The Trinity (IIIc)

The NT Witness: The Self-Understanding of Jesus (Gospel of John)


After discovering that the data of the Synoptics supported the view that Jesus understood Himself (and claimed to others) to be God, we now turn to the Fourth Gospel--the Gospel of John. Here we will look again at the words of Jesus as to His possible claims to/consciousness of being God.

Passages in John, in which Jesus is the speaker, relating to His deity:

. . . . . . . . . . . . . . . . . . . . . . . . . . . . . . . . . . . . . . . . . . . . . . . . . .

Summary: The claims of Jesus in the Gospel of John:

  1. To be a permanent dweller in heaven
  2. To have come to earth from heaven
  3. To have a unique relationship with the Father (in many ways)
  4. To be appropriate as on object of religious faith
  5. To be a 'giver' of the Holy Spirit
  6. To be the promised Messiah
  7. To be the Son of God (considered blasphemous)
  8. To be equal with God (considered blasphemous)
  9. To know everything the Father does
  10. To give 'life'
  11. To have been entrusted with ALL JUDGMENT from the Father(!)
  12. To be worthy of honor LIKE THE FATHER
  13. To have been sent from the Father
  14. To be the ONLY one who has seen the invisible Father
  15. To know the Father uniquely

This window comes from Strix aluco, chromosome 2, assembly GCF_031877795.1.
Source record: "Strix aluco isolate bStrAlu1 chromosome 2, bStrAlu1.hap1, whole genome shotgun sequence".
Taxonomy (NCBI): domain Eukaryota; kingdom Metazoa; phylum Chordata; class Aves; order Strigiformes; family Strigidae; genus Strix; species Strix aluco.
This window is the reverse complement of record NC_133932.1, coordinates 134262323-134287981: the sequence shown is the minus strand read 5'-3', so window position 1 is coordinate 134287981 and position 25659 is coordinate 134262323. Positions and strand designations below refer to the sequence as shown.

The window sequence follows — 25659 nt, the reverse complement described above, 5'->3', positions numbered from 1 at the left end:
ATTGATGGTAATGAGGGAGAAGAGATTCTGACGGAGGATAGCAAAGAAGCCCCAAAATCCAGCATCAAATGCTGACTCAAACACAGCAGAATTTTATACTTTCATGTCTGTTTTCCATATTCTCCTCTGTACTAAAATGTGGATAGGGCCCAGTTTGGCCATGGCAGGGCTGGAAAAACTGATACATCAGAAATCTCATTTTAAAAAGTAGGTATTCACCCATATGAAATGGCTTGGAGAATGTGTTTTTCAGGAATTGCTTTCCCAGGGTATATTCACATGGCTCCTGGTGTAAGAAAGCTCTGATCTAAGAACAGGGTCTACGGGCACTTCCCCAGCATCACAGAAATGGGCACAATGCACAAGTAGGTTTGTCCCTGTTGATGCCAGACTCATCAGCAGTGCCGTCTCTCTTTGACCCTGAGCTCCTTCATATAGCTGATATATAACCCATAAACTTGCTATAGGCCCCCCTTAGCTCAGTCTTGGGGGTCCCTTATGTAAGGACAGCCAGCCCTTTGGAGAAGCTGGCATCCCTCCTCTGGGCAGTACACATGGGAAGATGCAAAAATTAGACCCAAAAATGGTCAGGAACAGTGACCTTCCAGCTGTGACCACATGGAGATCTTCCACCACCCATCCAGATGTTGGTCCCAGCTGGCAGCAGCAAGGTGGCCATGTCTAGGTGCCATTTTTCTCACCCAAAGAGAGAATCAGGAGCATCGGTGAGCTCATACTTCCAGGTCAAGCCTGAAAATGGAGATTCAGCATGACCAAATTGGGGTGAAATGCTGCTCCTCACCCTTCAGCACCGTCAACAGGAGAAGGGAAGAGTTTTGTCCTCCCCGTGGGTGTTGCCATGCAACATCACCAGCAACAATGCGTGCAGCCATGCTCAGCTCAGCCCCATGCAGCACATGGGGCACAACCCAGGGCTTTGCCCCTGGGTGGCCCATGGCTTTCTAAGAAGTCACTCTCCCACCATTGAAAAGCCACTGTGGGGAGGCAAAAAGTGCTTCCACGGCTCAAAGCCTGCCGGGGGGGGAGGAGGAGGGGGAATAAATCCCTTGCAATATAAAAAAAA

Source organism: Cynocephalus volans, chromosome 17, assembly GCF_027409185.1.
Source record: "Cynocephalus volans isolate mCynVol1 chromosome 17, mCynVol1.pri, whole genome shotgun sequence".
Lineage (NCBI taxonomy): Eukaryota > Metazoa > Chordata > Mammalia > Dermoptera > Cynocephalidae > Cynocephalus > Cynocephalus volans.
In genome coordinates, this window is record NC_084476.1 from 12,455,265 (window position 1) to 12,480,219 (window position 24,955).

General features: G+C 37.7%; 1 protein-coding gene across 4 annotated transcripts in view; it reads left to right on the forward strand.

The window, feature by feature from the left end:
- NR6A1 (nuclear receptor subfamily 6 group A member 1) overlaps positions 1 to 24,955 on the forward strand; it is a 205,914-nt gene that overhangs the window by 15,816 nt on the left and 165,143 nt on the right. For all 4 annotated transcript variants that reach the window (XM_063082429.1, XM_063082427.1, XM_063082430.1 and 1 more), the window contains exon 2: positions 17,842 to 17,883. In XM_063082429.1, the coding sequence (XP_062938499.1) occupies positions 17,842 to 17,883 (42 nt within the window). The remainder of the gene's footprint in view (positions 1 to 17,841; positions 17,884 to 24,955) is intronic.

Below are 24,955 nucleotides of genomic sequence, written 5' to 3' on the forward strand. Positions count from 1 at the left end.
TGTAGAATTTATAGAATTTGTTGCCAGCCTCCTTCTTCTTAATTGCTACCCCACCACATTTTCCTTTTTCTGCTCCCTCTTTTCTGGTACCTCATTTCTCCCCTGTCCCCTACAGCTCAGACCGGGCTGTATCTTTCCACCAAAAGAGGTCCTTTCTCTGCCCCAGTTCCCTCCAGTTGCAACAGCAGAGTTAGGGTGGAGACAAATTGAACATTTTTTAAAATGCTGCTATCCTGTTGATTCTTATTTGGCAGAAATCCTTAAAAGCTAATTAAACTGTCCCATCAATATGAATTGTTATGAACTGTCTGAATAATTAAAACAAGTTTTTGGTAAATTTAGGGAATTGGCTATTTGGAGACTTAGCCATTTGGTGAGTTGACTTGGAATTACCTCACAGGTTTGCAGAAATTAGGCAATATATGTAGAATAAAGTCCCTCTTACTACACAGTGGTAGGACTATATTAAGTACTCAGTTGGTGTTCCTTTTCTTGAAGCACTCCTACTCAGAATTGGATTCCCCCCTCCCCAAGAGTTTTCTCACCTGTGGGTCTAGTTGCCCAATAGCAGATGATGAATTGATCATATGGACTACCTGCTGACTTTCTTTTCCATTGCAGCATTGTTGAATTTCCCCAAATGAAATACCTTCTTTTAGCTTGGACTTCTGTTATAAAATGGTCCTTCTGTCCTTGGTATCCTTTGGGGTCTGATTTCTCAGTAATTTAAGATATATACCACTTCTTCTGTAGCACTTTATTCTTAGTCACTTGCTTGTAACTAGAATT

16. To always please the Father with His life
  17. To give 'freedom'
  18. To be blameless in regards to sin
  19. To be the object of glorification by the Father
  20. To be able to use the divine Name YHWH as a personal identification(considered blasphemous)
  21. To be an appropriate object of worship
  22. To be able to raise Himself from the dead(!)
  23. To be one with the Father (considered blasphemous)
  24. To be an appropriate object of the word "GOD"
  25. To be so different from created reality that the sentence 'the Father is greater than I' was not ludicrous!
  26. To be able to exert power throughout the world simultaneously
  27. To be absolutely necessary to the success of his human followers
  28. To be so 'one' with the Father that ANY response to one of them, was "AUTOMATICALLY" a response to the other as well
  29. To be equal partners with the Father and the Spirit, and to 'send' the Spirit
  30. To have authority over EVERYONE
  31. To have had glory in the presence of the Father before the world began
  32. To "co-own" the universe with the Father(!)
  33. To have a unique Sonship with the Father

    Conclusion: The Gospel of John, like the synoptic gospels, shows us that Jesus understood Himself to be divine, to have an exclusive relationship with the Father, to have been the promised Messiah, to have all authority in heaven and earth, to be related in parity-status with the Spirit and Father, and to be the central issue in the personal destinies of people.

    But the words of Jesus in John also develop some themes a bit further. Jesus (in John) draws considerably more attention to His glorious and unique pre-creation state in heaven, with the Father. The complex relationships between the Father and Son (and Spirit) are focused on. And the mutuality of their work in the drama of redemption is recorded faithfully.

    If it is fair to say that the Synoptics teach the deity of the Son, then it is probably equally accurate to say that the Gospel of John emphasizes the divine unity of the Father and Son.



    The Christian ThinkTank...[http://www.Christian-thinktank.com] (Reference Abbreviations)